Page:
[time-nuts] Thunderbolt stability and ambient temperature

Magnus Danielson magnus at rubidium.dyndns.org
Wed Jun 10 08:15:37 UTC 2009

Poul-Henning Kamp skrev:
> In message <4A2EFC6D.4020205 at xtra.co.nz>, Bruce Griffiths writes:
> Bruce,
>>>> The thermal time constant (not the thermal impedance per se) is what
>>>> matters [...]
> That is pretty much exactly the (mis-)definition of thermal impedance.
> Thermal timeconstant or thermal corner-frequency had been much better names.

Thermal impedances can be divided into thermal resistance and thermal 
capacitivity, these forms filters which in a 1D representation would be 
a number of RC-links of various values.

Thermal time constant and total thermal conductance is aspects of the 
static and dynamic properties that the structure has.

>>>> It is possible to construct an enclosure with a long thermal time
>>>> constant together with relatively low thermal resistance so that the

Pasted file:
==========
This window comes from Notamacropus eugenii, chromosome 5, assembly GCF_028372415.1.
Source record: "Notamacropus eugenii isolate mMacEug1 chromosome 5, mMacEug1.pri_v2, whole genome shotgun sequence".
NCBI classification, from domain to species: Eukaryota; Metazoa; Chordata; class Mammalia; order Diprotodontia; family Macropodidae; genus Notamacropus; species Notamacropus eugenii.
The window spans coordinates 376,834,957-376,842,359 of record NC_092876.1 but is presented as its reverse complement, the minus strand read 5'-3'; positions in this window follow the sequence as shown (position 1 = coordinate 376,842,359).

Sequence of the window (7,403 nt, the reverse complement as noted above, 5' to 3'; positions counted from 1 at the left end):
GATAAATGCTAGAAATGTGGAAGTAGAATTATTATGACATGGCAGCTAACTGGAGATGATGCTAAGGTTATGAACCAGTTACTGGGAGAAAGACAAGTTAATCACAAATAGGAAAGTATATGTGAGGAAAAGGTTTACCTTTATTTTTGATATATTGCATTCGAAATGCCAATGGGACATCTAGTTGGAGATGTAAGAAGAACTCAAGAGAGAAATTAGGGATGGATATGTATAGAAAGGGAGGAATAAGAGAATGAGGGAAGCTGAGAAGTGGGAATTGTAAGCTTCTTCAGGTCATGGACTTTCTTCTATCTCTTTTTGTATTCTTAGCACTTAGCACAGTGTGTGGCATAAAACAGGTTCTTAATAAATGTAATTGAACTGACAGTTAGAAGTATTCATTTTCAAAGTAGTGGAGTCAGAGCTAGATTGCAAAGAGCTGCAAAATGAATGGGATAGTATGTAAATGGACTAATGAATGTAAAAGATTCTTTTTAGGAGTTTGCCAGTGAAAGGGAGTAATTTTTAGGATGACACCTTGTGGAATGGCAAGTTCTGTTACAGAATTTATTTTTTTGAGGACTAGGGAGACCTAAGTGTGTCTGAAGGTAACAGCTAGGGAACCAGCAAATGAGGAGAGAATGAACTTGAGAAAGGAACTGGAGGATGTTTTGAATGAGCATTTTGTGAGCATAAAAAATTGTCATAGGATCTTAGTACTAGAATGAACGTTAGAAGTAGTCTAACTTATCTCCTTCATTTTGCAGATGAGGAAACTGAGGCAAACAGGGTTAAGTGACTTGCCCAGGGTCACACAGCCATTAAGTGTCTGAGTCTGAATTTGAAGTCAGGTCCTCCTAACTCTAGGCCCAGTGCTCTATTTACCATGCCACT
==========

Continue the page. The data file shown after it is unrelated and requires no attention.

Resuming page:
>>>> temperature of a GPSDO or similar device within the enclosure only
>>>> increases by a relatively small amount.
>>> Nope. This is essentially a thermal low pass filter.
> Well, yes you can, but it is not very useful:
> A really huge block of metal will do that:  It can transfer a lot
> of heat (=low resistance), but will take a long time doing so (=high
> impedance).

Depends on the metal.

>> Adding just a little insulation to the added thermal mass can
>> dramatically increase the thermal time constant combined with a modest
>> increase in operating temperature.
> Isn't that exactly what I explained initially ?
> A huge block of aluminium, encased in 1" of styrofoam ?

There are many ways to say the same thing, don't argue with the guy just 
phrasing it differently. Discuss the various merits of different 
approaches instead.

>>>> Readily available inexpensive aluminium foil is a cheaper alternative to
>>>> expensive noble metal foils.
> But it does not stay as reflective.  By the time you add this layer to
> the construction I mentioned, you care about the difference between
> 0.98 and 0.99.

It is interesting to see you being more extreme then Bruce. At the same 
time, you are discussing two different approaches, not a single one.

I think discussing a general hints and tips that can apply to many 
pratical cases is more useful at this stage then discussing a detailed 
extreme solution only.

Nobody having a thermal inductive material around? That would be very 
usefull to handle temperature shifts.


More information about the time-nuts mailing list